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Google’s Search Juggernaut Is Showing Some Cracks

Virginia Mayo/AP

The numbers: Google reported first quarter net income of $3.45 billion, slightly up on last year, but well shy of consensus estimates for $4.3 billion, according to FactSet. Revenue was $15.4 billion, up 19% on last year, but only $12.2 billion once commissions paid to partners for traffic were taken out. FactSet expectations were for revenue of $12.4 billion, after the partner commissions. With a miss on both profit and revenue, Google shares have sunk by about 6% in after-hours trade.


The takeaway: The average cost per click for advertisements (a measure of how much Google charges advertisers in its auction-based systems) fell by 9% during the quarter, while traffic acquisition costs—the amount it pays to partners for traffic (for example to Apple for default Google searches via the Safari browser on iPhones) rose to $3.23 billion compared to $2.96 billion a year ago. While Google has expanded aggressively in recent years into businesses as diverse as smartphone operating systems and self-driving cars, very profitable search advertising has remained the core of its business. The latest earnings show the prices it can command there dropping and its costs to bring in that search ad revenue rising, which could prove challenging if extended over time.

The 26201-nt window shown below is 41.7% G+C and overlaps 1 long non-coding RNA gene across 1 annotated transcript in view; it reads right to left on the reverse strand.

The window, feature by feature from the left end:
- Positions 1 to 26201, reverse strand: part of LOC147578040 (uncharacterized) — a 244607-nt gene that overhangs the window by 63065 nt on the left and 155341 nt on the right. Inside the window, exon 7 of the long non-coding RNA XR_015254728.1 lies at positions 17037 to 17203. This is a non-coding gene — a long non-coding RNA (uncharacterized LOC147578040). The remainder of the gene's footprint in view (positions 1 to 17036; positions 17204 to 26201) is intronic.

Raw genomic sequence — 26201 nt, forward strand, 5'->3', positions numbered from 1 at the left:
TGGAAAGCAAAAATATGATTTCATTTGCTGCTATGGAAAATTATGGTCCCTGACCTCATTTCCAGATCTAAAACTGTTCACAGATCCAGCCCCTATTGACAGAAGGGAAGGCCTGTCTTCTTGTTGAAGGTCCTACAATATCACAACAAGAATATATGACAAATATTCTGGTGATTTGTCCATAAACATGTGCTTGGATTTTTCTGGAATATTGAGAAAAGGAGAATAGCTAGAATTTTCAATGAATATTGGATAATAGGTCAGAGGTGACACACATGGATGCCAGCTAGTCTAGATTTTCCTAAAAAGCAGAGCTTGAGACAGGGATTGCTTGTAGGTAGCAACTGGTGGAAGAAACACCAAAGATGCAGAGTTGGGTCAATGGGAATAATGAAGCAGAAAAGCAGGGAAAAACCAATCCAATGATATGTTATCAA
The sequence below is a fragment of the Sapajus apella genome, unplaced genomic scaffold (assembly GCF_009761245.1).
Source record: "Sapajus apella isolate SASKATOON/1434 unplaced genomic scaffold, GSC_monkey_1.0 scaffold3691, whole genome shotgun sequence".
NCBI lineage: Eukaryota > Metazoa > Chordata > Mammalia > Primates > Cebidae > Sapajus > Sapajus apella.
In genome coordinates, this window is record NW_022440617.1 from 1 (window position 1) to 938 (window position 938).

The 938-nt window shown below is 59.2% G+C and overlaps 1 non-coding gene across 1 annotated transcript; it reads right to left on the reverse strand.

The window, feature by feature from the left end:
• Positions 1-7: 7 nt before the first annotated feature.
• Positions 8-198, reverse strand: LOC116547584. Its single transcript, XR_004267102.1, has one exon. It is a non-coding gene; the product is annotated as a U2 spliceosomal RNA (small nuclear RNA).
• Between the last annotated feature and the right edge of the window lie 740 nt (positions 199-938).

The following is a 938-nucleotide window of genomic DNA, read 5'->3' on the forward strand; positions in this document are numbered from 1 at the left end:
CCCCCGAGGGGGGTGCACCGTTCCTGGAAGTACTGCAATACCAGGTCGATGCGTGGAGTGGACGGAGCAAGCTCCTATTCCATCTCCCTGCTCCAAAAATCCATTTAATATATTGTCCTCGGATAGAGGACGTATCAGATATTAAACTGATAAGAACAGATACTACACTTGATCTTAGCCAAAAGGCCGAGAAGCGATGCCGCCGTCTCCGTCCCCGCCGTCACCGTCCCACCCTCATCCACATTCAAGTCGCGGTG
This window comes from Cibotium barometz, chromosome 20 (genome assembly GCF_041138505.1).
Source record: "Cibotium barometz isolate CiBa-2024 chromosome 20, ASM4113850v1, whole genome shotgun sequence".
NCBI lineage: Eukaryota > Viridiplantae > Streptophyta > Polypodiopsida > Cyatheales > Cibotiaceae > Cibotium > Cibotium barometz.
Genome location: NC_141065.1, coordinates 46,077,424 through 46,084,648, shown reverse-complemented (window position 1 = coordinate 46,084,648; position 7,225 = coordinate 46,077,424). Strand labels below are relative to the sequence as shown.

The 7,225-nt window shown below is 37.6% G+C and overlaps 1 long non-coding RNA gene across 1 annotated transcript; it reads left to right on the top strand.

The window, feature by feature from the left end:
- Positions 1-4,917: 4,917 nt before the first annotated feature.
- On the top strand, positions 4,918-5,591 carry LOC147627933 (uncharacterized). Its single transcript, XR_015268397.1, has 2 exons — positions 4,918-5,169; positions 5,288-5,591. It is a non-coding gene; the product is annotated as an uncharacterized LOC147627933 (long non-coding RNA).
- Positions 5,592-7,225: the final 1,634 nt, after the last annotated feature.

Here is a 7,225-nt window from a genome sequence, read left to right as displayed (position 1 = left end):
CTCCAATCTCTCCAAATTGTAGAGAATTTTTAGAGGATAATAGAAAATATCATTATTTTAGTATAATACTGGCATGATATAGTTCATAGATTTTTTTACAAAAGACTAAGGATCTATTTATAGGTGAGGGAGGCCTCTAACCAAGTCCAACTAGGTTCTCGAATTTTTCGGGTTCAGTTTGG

What’s interesting: “We got lots of product improvements done, especially on mobile,” Google CEO Larry Page said in the earnings press release. Investors are wondering whether Google’s search business will be as much of a juggernaut amid the transition away from PCs to mobile devices. But the only mentions of mobile in the earnings release thereafter were about the accounting treatment for Motorola Mobile, the handset business which Google sold to Lenovo in January.

Reprinted with permission from Quartz. The original story can be found here

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